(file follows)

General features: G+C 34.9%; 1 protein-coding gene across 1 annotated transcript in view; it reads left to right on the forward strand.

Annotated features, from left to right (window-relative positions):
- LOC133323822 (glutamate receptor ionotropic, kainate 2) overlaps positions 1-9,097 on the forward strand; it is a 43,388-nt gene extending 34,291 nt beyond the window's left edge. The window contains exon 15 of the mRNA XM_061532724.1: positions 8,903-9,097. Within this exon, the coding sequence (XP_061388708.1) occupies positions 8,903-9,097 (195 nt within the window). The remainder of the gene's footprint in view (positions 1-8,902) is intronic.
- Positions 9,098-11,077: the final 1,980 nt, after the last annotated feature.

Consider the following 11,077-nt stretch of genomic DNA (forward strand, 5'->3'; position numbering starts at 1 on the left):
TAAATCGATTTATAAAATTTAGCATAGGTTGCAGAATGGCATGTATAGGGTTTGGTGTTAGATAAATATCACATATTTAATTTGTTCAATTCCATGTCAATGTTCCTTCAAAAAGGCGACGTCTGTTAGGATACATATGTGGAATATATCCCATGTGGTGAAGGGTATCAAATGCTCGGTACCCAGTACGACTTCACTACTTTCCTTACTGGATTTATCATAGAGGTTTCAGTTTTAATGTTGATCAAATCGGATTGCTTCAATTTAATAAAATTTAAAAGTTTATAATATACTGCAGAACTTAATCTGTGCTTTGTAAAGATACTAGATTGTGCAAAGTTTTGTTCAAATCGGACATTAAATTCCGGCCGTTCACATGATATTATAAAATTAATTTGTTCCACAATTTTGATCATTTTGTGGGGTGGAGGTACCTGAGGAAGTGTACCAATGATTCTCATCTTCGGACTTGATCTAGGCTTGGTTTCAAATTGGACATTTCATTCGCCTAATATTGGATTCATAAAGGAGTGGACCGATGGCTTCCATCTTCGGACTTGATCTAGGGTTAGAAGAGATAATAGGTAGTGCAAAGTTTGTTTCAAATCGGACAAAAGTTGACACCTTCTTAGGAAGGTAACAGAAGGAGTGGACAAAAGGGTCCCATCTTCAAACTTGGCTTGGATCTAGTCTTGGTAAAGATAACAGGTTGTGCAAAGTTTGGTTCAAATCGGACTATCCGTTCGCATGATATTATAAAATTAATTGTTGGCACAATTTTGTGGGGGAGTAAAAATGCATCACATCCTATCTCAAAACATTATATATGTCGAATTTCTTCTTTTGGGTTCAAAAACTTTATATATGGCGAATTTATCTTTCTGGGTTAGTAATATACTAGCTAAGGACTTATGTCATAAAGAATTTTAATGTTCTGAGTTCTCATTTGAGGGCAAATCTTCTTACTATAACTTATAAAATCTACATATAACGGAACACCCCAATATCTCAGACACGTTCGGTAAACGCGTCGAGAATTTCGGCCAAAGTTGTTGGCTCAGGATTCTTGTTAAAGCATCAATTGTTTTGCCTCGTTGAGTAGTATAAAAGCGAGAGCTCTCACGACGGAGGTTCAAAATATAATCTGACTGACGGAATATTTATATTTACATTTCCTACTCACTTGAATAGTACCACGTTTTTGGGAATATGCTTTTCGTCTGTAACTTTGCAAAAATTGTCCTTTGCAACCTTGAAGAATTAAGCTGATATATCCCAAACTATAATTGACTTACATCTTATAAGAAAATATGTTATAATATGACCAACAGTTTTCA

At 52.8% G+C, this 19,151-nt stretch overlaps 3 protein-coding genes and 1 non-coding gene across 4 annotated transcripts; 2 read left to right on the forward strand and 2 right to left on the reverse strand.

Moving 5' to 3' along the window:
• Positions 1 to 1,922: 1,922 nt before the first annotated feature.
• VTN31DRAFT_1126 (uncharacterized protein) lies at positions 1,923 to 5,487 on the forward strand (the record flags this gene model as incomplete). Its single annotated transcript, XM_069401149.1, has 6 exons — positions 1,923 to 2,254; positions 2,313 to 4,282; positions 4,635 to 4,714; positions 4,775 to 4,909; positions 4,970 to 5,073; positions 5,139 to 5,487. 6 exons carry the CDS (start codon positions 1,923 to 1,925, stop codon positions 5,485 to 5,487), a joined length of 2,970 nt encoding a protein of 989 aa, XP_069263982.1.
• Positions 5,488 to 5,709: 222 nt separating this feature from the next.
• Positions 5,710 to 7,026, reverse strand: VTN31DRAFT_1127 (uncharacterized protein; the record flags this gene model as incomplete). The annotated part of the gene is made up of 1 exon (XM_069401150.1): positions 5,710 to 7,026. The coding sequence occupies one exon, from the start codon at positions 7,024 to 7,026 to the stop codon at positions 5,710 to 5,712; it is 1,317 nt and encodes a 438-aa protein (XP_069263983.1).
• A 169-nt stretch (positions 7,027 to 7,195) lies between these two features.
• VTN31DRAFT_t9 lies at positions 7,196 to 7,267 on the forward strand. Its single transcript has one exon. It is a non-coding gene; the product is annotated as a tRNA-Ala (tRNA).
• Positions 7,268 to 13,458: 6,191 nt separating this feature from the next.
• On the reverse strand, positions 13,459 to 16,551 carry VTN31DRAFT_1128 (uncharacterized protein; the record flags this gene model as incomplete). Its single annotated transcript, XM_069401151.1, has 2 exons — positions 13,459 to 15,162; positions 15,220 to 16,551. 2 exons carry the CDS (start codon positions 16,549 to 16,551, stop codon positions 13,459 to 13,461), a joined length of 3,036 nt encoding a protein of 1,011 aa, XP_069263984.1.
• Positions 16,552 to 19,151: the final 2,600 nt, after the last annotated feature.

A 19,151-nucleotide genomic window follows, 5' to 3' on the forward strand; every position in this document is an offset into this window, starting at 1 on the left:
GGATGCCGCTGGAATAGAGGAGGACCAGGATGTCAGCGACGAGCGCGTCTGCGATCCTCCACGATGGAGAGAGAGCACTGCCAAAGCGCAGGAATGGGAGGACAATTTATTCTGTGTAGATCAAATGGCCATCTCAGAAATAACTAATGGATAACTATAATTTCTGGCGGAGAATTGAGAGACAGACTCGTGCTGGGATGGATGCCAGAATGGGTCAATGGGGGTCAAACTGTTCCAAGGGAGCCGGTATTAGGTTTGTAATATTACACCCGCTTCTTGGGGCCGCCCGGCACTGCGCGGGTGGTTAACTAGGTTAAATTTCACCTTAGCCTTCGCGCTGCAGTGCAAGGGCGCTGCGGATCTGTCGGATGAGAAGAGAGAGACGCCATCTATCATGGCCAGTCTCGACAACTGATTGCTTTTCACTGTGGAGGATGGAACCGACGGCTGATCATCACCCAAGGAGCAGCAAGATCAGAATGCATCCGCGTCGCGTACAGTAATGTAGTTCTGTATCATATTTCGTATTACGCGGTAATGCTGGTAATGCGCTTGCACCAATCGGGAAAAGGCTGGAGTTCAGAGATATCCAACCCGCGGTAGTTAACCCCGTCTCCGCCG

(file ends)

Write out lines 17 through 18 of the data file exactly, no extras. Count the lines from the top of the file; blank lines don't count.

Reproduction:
• Positions 16,552 to 19,151: the final 2,600 nt, after the last annotated feature.

A 19,151-nucleotide genomic window follows, 5' to 3' on the forward strand; every position in this document is an offset into this window, starting at 1 on the left: